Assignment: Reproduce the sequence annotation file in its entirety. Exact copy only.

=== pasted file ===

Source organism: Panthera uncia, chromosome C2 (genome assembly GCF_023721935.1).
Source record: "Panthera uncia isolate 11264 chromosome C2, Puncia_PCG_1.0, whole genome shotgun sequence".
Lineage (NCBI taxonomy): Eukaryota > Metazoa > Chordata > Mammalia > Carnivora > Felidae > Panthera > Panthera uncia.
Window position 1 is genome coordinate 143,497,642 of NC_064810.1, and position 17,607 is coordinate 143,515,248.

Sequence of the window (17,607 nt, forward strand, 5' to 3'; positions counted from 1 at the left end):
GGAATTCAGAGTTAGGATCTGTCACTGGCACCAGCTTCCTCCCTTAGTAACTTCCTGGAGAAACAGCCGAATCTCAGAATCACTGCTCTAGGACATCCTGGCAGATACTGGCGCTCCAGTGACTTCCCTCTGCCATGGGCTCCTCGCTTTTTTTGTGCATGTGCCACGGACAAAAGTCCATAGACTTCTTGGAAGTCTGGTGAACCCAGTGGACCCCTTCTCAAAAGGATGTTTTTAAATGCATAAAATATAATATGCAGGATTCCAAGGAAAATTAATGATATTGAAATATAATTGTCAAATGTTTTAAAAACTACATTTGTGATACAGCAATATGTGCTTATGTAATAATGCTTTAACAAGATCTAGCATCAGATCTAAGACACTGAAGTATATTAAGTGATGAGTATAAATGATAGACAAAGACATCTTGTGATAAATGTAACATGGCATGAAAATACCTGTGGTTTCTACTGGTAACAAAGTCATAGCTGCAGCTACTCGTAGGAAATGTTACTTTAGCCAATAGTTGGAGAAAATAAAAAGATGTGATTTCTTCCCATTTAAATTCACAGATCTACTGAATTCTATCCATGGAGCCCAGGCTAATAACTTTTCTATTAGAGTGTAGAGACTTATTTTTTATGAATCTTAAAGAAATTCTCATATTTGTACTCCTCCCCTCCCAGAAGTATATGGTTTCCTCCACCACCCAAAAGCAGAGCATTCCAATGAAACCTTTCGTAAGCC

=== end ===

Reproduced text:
Source organism: Panthera uncia, chromosome C2 (genome assembly GCF_023721935.1).
Source record: "Panthera uncia isolate 11264 chromosome C2, Puncia_PCG_1.0, whole genome shotgun sequence".
Lineage (NCBI taxonomy): Eukaryota > Metazoa > Chordata > Mammalia > Carnivora > Felidae > Panthera > Panthera uncia.
Window position 1 is genome coordinate 143,497,642 of NC_064810.1, and position 17,607 is coordinate 143,515,248.

Sequence of the window (17,607 nt, forward strand, 5' to 3'; positions counted from 1 at the left end):
GGAATTCAGAGTTAGGATCTGTCACTGGCACCAGCTTCCTCCCTTAGTAACTTCCTGGAGAAACAGCCGAATCTCAGAATCACTGCTCTAGGACATCCTGGCAGATACTGGCGCTCCAGTGACTTCCCTCTGCCATGGGCTCCTCGCTTTTTTTGTGCATGTGCCACGGACAAAAGTCCATAGACTTCTTGGAAGTCTGGTGAACCCAGTGGACCCCTTCTCAAAAGGATGTTTTTAAATGCATAAAATATAATATGCAGGATTCCAAGGAAAATTAATGATATTGAAATATAATTGTCAAATGTTTTAAAAACTACATTTGTGATACAGCAATATGTGCTTATGTAATAATGCTTTAACAAGATCTAGCATCAGATCTAAGACACTGAAGTATATTAAGTGATGAGTATAAATGATAGACAAAGACATCTTGTGATAAATGTAACATGGCATGAAAATACCTGTGGTTTCTACTGGTAACAAAGTCATAGCTGCAGCTACTCGTAGGAAATGTTACTTTAGCCAATAGTTGGAGAAAATAAAAAGATGTGATTTCTTCCCATTTAAATTCACAGATCTACTGAATTCTATCCATGGAGCCCAGGCTAATAACTTTTCTATTAGAGTGTAGAGACTTATTTTTTATGAATCTTAAAGAAATTCTCATATTTGTACTCCTCCCCTCCCAGAAGTATATGGTTTCCTCCACCACCCAAAAGCAGAGCATTCCAATGAAACCTTTCGTAAGCC